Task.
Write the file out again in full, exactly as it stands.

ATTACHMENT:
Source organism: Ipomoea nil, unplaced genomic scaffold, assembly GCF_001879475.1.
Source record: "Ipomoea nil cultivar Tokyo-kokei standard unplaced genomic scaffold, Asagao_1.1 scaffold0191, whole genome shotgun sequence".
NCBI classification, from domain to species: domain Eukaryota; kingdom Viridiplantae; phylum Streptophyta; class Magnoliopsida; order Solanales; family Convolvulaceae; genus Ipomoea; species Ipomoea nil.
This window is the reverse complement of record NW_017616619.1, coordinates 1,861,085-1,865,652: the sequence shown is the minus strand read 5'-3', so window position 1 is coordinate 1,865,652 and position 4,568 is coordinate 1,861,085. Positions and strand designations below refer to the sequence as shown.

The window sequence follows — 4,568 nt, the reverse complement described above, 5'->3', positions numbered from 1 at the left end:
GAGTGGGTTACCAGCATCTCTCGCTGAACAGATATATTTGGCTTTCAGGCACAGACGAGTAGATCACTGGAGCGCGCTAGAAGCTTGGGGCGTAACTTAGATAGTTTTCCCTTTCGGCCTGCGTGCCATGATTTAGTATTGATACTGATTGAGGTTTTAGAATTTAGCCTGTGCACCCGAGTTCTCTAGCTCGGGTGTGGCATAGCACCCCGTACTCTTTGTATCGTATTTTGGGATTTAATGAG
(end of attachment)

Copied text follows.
Source organism: Ipomoea nil, unplaced genomic scaffold, assembly GCF_001879475.1.
Source record: "Ipomoea nil cultivar Tokyo-kokei standard unplaced genomic scaffold, Asagao_1.1 scaffold0191, whole genome shotgun sequence".
NCBI classification, from domain to species: domain Eukaryota; kingdom Viridiplantae; phylum Streptophyta; class Magnoliopsida; order Solanales; family Convolvulaceae; genus Ipomoea; species Ipomoea nil.
This window is the reverse complement of record NW_017616619.1, coordinates 1,861,085-1,865,652: the sequence shown is the minus strand read 5'-3', so window position 1 is coordinate 1,865,652 and position 4,568 is coordinate 1,861,085. Positions and strand designations below refer to the sequence as shown.

The window sequence follows — 4,568 nt, the reverse complement described above, 5'->3', positions numbered from 1 at the left end:
GAGTGGGTTACCAGCATCTCTCGCTGAACAGATATATTTGGCTTTCAGGCACAGACGAGTAGATCACTGGAGCGCGCTAGAAGCTTGGGGCGTAACTTAGATAGTTTTCCCTTTCGGCCTGCGTGCCATGATTTAGTATTGATACTGATTGAGGTTTTAGAATTTAGCCTGTGCACCCGAGTTCTCTAGCTCGGGTGTGGCATAGCACCCCGTACTCTTTGTATCGTATTTTGGGATTTAATGAG